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Volume 24 No. 113
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     ANAHEIM:  Mighty Ducks President Tony Tavares:  "We have a
very, very high incentive to play this season.  But that
incentive is a short-term incentive versus a need for systemic
change."  Ducks Player Rep Bob Corkum:  "We just want a solid
marketplace to shop our skills" (Helene Elliott, L.A. TIMES,
     BOSTON:  Bruins President & GM Harry Sinden, at the press
conference:  "The progress has been meaningless and fruitless"
     EDMONTON:  Oilers President & GM Glen Sather: "What you have
today is not a partnership.  It's being dominated by one side and
the other side isn't having enough to survive on" ("Sports
Tonight," CNN, 10/11).  In Toronto, Al Strachan writes if Sather
were commissioner, the NHL "wouldn't be in the mess it's in
today" (TORONTO SUN, 10/12).
     MIAMI:  Panthers Player Rep John Vanbiesbrouk:  "We know
whatever [Bettman] says about us is not true because he does not
speak for us.  He speaks for his interpretations of us which
comes from his lack of respect for the players and that he thinks
we're stupid."  Panthers President Bill Torrey:  "The 30%
increases every year have got to come to a stop, unless the
players feel our fans should have to spend $40 or $50 a game"
(David Neal, MIAMI HERALD, 10/12).
     NEW YORK:  Joe LaPointe writes, "Surely a commissioner as
smart as Gary Bettman had to know that no union would capitulate
to his demands.  Certainly the owners who employed him had to
know had to know that this agenda was a collision course in a
game of chicken that is dangerous from both sides.  His efforts
amount to simple union-busting, strength against strength" (N.Y.
TIMES, 10/12).  Rangers President & GM Neil Smith: "I'm hoping
there will be hockey at the end of October, but it certainly
doesn't look good today" ("Sports Tonight," CNN, 10/11).
     OTTAWA:  Roy MacGregor writes that the owners came off as "a
bunch of thugs, grumpy old men in suits who gathered   -- in a
setting not unlike a Politburo -- to shift the blame and squeeze
a little harder. ... The players came off as, well, naive"
     PHILADELPHIA:  Flyers Owner Ed Snider:  "We're ready to stay
out the entire season.  We're fighting for the survival of the
[NHL]" (Gary Miles, PHILADELPHIA INQUIRER, 10/12).
     SAN JOSE:  The "uncertainty" surrounding the NHL season is
causing city officials and civic leaders to fear that the All-
Star Game might be lost.  San Jose Sports Authority Exec Dir Dean
Munro:  "Everyone still has their fingers crossed that it will
still be played.  But if it isn't, our hope is that we'd have the
next available year."  The San Jose Convention and Visitor's
Bureau conservatively expects a $1.3M boost from the All-Star
game.  Boston hosts the '96 game (Scott Herhold, SAN JOSE MERCURY
NEWS, 10/12).
     ST. LOUIS:  "It should have been a glorious day in Blues
history.  They were to have played their first game in their
spiffy new home, the $135 million Kiel Center.  Instead, Tuesday
will go down as a dark day, not only in franchise history but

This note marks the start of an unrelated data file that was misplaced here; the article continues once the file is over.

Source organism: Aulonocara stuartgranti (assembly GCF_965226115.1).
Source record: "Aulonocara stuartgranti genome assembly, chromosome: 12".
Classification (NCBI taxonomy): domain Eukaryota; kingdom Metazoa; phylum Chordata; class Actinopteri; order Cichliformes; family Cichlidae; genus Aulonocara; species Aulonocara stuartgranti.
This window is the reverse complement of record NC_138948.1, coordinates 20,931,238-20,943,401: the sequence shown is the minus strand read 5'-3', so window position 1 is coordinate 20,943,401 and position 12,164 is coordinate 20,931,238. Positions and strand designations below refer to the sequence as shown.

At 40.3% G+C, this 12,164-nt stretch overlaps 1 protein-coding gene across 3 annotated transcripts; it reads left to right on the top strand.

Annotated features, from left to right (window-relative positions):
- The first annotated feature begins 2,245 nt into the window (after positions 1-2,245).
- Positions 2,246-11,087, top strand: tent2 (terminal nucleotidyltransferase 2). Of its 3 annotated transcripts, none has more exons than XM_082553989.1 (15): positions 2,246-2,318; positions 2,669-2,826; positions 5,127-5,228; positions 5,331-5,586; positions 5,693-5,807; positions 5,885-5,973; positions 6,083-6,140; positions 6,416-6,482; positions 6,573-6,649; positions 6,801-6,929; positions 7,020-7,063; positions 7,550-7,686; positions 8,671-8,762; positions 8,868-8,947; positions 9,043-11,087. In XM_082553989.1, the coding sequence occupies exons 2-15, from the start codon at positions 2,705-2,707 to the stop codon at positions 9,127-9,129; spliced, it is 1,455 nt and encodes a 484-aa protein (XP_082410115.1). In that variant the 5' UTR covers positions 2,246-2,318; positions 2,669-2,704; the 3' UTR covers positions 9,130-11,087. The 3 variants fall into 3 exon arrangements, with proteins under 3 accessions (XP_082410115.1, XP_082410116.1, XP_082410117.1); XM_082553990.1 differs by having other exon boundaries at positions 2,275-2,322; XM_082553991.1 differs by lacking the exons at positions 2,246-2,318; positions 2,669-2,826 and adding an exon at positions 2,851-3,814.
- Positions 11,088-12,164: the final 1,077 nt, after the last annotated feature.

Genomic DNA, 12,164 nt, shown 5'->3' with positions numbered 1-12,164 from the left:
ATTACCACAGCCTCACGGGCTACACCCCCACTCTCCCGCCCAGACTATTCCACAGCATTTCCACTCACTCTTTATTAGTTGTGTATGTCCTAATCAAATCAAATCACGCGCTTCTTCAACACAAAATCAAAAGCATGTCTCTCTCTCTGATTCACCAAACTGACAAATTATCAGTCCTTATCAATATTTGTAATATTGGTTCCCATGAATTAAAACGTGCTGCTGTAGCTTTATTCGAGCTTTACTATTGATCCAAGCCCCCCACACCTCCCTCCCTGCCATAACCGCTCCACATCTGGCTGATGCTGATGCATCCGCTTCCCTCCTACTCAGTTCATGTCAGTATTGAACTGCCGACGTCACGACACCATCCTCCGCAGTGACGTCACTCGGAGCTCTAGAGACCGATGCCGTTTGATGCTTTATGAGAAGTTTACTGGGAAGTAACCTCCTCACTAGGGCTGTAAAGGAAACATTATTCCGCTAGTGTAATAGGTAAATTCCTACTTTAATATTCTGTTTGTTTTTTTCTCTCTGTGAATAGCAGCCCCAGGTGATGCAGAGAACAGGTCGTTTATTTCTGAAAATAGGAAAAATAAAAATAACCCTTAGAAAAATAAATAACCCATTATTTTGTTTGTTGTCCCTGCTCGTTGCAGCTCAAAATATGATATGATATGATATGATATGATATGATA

also in National Hockey League history" (Dave Luecking, ST. LOUIS
     TAMPA BAY:  Lightning Governor David LeFevre, noting the
NHLPA's proposal would have a top tax of $3 million:  "That's one
player.  Do you think $3 million is going to deter a Stanley Cup
contender from signing a player?  It's not a big deal."
Lightning Player Rep Brian Bradley:  "I read our proposal for an
hour last night and I think it was very fair" (Cammy Clark, ST.
PETE TIMES, 10/12).
     TORONTO:  Mike Gartner:  "Maybe we're getting close to a
situation like baseball" (Lance Hornby, TORONTO SUN, 10/12).  Bob
McKenzie reports that, according to those at the Board of
Governors meeting, Bettman asked the following:  "Are there any
teams that can't make it through a season with no games? ... Are
there any teams not willing to go through a season with no
games?"  McKenzie:  "The silence spoke volumes."  One NHL owner:
"We are in this for the long haul" (TORONTO STAR, 10/12).  Maple
Leaf President Cliff Fletcher:  "It is not inconceivable that
there could be no hockey played this year" (TORONTO STAR, 10/12).
     VANCOUVER:  Jim Taylor writes that Bettman's hard-line was
his way of "pouring water over the player's association dam to
see if there were any cracks."  According to one source "highly
placed" in TV marketing for the NHL:  "The league is convinced
that the association isn't as unified as it likes to let on, that
if Goodenow can't get a deal, some of the higher-profile players
will put the pressure on and either force a deal or lead a
revolt.  So Bettman will delay the opening to give the unrest
time to work" (Vancouver PROVINCE, 10/12).  Canucks Player Rep
Trevor Linden:  "We are prepared for the long haul and we are
prepared for the worst" (Ellliott Pap, VANCOUVER SUN, 10/12).
     WASHINGTON:  Capitals/Bullets Owner Abe Pollin:  "We can
never stop the overspending on our own.  In the NBA, we offered
the players 53 percent of our profits.  The average salary then
was $250,000.  Now it's $1.6 million.  How have the players
suffered?  They haven't, and the owners have done well" (Sandra
McKee, Baltimore SUN, 10/12).  NHLPA VP Kelly Miller:  "They want
it all. ... It's just a huge money grab on their part" (Dave Fay,